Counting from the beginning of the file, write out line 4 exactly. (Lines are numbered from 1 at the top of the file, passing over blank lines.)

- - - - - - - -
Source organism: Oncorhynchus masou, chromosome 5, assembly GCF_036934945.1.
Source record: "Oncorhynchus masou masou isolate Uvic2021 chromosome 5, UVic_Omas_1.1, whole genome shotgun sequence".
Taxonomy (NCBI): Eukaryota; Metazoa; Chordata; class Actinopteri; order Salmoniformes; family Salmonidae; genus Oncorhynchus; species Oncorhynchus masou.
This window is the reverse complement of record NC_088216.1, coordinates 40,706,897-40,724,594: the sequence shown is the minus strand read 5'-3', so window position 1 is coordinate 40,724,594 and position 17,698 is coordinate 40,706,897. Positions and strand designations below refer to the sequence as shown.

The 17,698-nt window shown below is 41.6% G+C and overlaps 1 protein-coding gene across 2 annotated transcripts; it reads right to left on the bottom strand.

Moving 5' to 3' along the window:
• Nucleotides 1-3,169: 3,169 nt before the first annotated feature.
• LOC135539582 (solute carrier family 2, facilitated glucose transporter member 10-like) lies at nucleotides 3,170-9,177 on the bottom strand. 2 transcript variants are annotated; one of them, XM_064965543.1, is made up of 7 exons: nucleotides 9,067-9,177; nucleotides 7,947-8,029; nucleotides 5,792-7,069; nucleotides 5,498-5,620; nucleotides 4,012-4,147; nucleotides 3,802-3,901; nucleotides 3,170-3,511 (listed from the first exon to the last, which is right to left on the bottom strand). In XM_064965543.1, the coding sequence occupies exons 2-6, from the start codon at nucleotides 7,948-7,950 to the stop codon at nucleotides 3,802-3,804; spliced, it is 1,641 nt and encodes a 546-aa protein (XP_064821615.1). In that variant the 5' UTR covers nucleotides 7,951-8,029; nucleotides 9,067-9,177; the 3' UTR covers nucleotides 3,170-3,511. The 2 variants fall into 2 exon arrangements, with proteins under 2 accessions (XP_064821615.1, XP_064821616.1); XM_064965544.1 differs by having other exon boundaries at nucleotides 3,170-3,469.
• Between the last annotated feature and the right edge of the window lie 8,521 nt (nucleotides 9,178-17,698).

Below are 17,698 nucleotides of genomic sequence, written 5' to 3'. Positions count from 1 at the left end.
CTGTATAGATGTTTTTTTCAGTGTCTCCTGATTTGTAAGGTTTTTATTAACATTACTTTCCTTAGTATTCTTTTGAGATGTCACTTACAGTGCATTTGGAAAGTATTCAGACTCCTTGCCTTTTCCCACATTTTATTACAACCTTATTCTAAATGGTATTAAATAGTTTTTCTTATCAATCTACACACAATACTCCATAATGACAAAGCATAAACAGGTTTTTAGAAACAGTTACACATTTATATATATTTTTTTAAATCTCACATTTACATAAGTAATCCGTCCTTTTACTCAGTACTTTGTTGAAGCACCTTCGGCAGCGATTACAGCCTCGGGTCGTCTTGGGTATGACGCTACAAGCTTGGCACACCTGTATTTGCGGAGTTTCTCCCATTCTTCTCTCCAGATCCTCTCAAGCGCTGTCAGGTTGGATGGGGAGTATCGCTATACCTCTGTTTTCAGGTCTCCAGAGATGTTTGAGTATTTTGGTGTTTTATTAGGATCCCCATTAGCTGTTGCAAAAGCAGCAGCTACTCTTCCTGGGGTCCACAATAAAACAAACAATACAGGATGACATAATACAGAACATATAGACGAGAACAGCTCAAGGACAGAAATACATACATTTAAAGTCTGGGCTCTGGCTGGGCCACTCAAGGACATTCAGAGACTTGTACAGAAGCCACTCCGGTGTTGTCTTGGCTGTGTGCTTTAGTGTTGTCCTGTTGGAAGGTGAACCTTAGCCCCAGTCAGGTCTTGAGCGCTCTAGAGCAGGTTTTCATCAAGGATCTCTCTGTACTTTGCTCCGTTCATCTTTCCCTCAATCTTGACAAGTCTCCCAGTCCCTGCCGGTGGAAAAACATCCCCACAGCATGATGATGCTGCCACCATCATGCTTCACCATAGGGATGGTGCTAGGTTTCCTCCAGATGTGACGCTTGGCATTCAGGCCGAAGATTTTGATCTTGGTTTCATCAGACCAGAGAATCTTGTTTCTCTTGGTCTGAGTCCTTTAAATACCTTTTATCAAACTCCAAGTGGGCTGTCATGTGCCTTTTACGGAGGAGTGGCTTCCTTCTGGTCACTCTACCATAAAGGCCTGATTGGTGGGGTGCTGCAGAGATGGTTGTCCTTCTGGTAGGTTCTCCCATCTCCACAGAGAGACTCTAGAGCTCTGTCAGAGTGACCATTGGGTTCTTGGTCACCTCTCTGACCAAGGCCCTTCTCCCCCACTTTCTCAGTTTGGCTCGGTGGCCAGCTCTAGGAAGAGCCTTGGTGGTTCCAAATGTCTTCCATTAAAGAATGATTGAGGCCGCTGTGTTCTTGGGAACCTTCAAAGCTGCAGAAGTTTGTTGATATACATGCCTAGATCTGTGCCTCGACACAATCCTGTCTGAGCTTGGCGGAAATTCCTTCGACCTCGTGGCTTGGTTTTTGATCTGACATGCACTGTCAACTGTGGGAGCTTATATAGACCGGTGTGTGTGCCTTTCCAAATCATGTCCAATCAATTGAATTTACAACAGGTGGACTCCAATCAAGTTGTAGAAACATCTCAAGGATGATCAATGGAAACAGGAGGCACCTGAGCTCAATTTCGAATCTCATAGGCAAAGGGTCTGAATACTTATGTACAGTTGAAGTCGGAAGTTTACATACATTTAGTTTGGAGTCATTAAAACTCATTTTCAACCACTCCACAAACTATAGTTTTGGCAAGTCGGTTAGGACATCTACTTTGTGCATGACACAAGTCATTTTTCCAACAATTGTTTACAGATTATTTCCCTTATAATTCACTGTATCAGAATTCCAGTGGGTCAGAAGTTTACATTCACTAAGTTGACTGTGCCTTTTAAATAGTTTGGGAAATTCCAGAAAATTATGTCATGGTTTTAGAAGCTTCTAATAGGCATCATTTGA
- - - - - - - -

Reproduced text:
This window is the reverse complement of record NC_088216.1, coordinates 40,706,897-40,724,594: the sequence shown is the minus strand read 5'-3', so window position 1 is coordinate 40,724,594 and position 17,698 is coordinate 40,706,897. Positions and strand designations below refer to the sequence as shown.